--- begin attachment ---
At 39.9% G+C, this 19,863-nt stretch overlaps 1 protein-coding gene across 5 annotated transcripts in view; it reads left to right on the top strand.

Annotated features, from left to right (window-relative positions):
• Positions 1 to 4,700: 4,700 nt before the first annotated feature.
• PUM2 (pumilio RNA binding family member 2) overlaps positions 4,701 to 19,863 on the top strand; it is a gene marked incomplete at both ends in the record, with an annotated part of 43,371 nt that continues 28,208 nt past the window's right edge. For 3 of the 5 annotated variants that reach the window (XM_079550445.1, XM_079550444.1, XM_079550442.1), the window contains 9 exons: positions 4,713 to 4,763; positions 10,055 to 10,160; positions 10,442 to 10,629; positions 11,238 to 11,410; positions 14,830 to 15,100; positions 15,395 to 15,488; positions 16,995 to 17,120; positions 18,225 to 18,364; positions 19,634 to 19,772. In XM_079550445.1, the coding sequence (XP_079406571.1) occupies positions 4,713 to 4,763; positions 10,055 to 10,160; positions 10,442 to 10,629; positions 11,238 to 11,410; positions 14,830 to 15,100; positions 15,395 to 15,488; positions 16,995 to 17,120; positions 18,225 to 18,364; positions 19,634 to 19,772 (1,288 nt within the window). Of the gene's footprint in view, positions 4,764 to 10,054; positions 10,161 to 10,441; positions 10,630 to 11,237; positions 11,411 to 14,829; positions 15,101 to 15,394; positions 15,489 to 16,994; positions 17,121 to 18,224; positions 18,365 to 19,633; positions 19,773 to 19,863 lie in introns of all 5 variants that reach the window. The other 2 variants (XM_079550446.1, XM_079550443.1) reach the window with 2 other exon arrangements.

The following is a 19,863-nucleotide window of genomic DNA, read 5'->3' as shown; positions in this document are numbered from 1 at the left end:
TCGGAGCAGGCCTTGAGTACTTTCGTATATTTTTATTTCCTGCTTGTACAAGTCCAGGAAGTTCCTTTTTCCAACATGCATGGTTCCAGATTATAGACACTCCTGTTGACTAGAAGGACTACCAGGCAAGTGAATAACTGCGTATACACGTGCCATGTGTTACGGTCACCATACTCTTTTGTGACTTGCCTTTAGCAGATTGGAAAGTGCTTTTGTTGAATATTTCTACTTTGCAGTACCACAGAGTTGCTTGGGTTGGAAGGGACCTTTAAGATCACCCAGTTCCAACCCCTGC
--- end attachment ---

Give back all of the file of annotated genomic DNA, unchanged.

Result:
At 39.9% G+C, this 19,863-nt stretch overlaps 1 protein-coding gene across 5 annotated transcripts in view; it reads left to right on the top strand.

Annotated features, from left to right (window-relative positions):
• Positions 1 to 4,700: 4,700 nt before the first annotated feature.
• PUM2 (pumilio RNA binding family member 2) overlaps positions 4,701 to 19,863 on the top strand; it is a gene marked incomplete at both ends in the record, with an annotated part of 43,371 nt that continues 28,208 nt past the window's right edge. For 3 of the 5 annotated variants that reach the window (XM_079550445.1, XM_079550444.1, XM_079550442.1), the window contains 9 exons: positions 4,713 to 4,763; positions 10,055 to 10,160; positions 10,442 to 10,629; positions 11,238 to 11,410; positions 14,830 to 15,100; positions 15,395 to 15,488; positions 16,995 to 17,120; positions 18,225 to 18,364; positions 19,634 to 19,772. In XM_079550445.1, the coding sequence (XP_079406571.1) occupies positions 4,713 to 4,763; positions 10,055 to 10,160; positions 10,442 to 10,629; positions 11,238 to 11,410; positions 14,830 to 15,100; positions 15,395 to 15,488; positions 16,995 to 17,120; positions 18,225 to 18,364; positions 19,634 to 19,772 (1,288 nt within the window). Of the gene's footprint in view, positions 4,764 to 10,054; positions 10,161 to 10,441; positions 10,630 to 11,237; positions 11,411 to 14,829; positions 15,101 to 15,394; positions 15,489 to 16,994; positions 17,121 to 18,224; positions 18,365 to 19,633; positions 19,773 to 19,863 lie in introns of all 5 variants that reach the window. The other 2 variants (XM_079550446.1, XM_079550443.1) reach the window with 2 other exon arrangements.

The following is a 19,863-nucleotide window of genomic DNA, read 5'->3' as shown; positions in this document are numbered from 1 at the left end:
TCGGAGCAGGCCTTGAGTACTTTCGTATATTTTTATTTCCTGCTTGTACAAGTCCAGGAAGTTCCTTTTTCCAACATGCATGGTTCCAGATTATAGACACTCCTGTTGACTAGAAGGACTACCAGGCAAGTGAATAACTGCGTATACACGTGCCATGTGTTACGGTCACCATACTCTTTTGTGACTTGCCTTTAGCAGATTGGAAAGTGCTTTTGTTGAATATTTCTACTTTGCAGTACCACAGAGTTGCTTGGGTTGGAAGGGACCTTTAAGATCACCCAGTTCCAACCCCTGC